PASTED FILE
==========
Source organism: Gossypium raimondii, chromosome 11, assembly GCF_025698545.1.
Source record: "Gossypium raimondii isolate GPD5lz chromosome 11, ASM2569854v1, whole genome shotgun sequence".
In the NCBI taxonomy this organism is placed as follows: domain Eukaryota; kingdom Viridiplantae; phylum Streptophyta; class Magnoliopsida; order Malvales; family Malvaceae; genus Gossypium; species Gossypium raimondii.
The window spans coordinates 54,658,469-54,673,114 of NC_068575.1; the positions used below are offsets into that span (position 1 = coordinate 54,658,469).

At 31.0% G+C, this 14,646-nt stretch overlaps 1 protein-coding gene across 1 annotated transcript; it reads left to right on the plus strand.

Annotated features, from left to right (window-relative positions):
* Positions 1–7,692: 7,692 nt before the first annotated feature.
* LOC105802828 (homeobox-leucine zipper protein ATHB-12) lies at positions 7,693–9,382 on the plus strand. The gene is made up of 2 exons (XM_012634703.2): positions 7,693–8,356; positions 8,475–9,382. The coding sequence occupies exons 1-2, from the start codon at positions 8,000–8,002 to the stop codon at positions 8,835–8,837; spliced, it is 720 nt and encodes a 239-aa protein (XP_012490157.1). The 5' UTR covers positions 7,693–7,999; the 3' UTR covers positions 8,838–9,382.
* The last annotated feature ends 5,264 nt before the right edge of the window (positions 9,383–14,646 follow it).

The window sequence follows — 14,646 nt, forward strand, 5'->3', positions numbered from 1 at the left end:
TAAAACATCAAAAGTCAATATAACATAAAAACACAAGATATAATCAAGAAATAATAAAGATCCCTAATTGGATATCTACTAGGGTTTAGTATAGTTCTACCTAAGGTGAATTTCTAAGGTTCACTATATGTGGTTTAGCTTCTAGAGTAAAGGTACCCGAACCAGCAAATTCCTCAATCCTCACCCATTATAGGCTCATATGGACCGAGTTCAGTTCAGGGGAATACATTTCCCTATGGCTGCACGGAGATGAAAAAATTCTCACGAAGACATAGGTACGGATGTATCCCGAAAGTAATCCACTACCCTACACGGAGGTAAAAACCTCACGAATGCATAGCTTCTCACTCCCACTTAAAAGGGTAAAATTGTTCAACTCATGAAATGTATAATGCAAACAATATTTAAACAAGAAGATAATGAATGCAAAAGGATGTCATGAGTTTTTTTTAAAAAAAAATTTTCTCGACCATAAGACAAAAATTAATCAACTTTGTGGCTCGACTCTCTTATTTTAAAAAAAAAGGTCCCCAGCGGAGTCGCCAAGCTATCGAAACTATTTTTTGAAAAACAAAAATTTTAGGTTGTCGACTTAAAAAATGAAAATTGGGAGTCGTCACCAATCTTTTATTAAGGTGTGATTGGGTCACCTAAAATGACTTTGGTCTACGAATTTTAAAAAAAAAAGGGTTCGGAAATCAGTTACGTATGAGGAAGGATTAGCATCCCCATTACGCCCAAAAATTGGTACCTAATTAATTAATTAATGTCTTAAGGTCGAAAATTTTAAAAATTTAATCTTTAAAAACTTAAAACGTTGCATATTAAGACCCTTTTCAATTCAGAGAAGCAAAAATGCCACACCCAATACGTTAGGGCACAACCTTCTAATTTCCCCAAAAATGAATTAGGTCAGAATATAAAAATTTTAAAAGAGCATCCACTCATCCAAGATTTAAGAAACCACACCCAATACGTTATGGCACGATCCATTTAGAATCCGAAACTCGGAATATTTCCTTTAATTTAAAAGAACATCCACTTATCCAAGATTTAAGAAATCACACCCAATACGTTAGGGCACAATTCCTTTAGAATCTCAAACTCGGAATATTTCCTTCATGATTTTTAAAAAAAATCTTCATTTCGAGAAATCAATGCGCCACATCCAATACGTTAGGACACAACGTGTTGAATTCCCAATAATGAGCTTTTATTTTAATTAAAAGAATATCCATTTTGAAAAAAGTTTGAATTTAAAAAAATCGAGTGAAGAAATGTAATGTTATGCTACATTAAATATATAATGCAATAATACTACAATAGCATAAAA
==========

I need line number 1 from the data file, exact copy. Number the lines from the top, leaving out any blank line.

Source organism: Gossypium raimondii, chromosome 11, assembly GCF_025698545.1.